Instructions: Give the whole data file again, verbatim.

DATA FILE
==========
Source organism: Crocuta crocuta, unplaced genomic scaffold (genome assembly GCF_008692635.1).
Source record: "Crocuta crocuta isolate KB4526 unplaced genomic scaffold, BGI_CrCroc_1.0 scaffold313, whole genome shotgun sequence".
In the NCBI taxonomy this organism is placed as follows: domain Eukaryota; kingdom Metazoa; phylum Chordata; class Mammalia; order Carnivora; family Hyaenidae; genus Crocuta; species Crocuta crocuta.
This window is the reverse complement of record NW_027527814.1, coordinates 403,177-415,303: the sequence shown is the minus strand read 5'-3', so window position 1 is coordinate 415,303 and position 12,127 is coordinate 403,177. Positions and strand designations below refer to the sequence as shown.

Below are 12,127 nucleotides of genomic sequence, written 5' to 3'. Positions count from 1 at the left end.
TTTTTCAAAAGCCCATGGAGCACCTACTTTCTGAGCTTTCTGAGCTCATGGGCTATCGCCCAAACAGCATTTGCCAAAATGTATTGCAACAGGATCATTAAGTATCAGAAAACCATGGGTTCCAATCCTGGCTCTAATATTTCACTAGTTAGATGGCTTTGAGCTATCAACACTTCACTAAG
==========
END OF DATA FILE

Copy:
Source organism: Crocuta crocuta, unplaced genomic scaffold (genome assembly GCF_008692635.1).
Source record: "Crocuta crocuta isolate KB4526 unplaced genomic scaffold, BGI_CrCroc_1.0 scaffold313, whole genome shotgun sequence".
In the NCBI taxonomy this organism is placed as follows: domain Eukaryota; kingdom Metazoa; phylum Chordata; class Mammalia; order Carnivora; family Hyaenidae; genus Crocuta; species Crocuta crocuta.
This window is the reverse complement of record NW_027527814.1, coordinates 403,177-415,303: the sequence shown is the minus strand read 5'-3', so window position 1 is coordinate 415,303 and position 12,127 is coordinate 403,177. Positions and strand designations below refer to the sequence as shown.

Below are 12,127 nucleotides of genomic sequence, written 5' to 3'. Positions count from 1 at the left end.
TTTTTCAAAAGCCCATGGAGCACCTACTTTCTGAGCTTTCTGAGCTCATGGGCTATCGCCCAAACAGCATTTGCCAAAATGTATTGCAACAGGATCATTAAGTATCAGAAAACCATGGGTTCCAATCCTGGCTCTAATATTTCACTAGTTAGATGGCTTTGAGCTATCAACACTTCACTAAG